September 07, 2009, 8:42 PM — Backups work best when you have multiple copies, at least one of which is both current and offsite. OS X's Time Machine feature plus high-capacity, low-cost hard drives make it possible to back up regularly and to rotate drives through backup sets and store a full backup somewhere away from the data that's on it.
But what about when the worst happens? When fire strikes, a lightning bolt fries your computers and backup drives, or a burglar runs away with the goods? A drive stored offsite helps--but the files stored on it are out of date the second it's unplugged and lugged away. An online backup service can be the perfect addition to your backup plan.
With large amounts of storage and faster Internet connections, backing up your files online has become more viable. These hosted backup providers can also add depth to your archives, since most of them store data in such a way that you can retrieve several--or even several hundred--previous versions of a modified file.
Here's a look at eight services with OS X software to manage automated backups.
How we tested
Testing a slew of online backup services isn't for the fainthearted. Using a Comcast Internet connection that's described as 15 Mbps downstream and 2 Mbps upstream, but frequently provides far higher rates, we installed each of the software packages and selected at least 10GB of files to back up, up to 100GB in some cases. We used the services for a few weeks (in the case of Mozy and CrashPlan, I had been using the services for years and months, respectively, and examined large current backup sets as well as performing additional tests) and tested restoring backed up files as well.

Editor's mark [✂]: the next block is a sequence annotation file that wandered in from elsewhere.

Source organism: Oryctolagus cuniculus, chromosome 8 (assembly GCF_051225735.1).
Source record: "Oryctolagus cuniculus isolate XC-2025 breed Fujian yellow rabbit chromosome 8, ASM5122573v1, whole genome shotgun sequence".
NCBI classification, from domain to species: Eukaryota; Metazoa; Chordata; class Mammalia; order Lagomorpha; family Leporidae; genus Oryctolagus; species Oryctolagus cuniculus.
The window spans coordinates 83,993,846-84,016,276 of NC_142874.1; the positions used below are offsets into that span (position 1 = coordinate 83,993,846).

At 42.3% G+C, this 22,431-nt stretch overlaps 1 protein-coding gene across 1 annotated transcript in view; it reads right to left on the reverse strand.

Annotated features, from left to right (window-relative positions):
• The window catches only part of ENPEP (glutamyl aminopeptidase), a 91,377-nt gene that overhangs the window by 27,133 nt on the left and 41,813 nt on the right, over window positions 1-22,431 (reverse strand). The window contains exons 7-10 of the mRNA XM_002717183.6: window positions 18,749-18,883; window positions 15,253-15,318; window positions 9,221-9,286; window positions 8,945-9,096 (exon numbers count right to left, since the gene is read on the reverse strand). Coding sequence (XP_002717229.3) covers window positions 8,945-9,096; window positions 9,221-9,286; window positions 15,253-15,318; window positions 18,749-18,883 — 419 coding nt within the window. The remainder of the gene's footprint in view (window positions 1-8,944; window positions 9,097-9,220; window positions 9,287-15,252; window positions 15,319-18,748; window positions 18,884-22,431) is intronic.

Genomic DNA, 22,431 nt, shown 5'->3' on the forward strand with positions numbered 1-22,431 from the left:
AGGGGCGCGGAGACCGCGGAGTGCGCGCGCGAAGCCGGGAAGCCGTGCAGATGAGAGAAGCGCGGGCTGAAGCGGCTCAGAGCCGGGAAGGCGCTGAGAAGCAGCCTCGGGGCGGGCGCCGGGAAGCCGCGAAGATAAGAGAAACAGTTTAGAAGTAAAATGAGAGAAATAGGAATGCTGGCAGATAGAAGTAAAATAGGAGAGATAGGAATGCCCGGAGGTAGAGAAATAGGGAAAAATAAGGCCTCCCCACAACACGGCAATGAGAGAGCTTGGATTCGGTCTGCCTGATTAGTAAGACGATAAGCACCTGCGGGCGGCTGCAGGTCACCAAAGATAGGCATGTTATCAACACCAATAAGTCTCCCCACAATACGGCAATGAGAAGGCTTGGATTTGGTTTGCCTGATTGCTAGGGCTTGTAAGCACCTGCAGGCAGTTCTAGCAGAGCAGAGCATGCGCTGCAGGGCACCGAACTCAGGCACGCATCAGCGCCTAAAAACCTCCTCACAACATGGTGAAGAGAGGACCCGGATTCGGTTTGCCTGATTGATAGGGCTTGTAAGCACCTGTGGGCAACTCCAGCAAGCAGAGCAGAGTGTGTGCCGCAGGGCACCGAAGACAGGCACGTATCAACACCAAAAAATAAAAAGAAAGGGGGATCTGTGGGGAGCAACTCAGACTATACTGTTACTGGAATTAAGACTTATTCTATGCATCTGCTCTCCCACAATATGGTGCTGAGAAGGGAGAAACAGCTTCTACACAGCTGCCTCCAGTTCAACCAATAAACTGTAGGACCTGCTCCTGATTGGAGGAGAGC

How they work
All the hosted backup services we looked at use OS X software to synchronize data on one or more of your computers with their hard drives and services elsewhere on the Internet. All support OS X 10.4 and later (including Snow Leopard, although come companies have noted minor compatibility issues), as well as Windows and, in some cases, Linux.
Your initial backup requires you to upload every byte of data. Only one service, CrashPlan Central, lets you jumpstart that process by loading a drive it sends you with up to 1 TB of data ($125 for ground or $145 for 2-day shipping, prepaid both ways).
The services store your data on massive server farms that might have hundreds or thousands of terabytes of storage. Companies provide few details on their Web sites about where and how they store data. Jungle Disk is unique in relying on cloud-based metered storage, with a choice between parent company Rackspace and Amazon's Simple Storage Service (S3).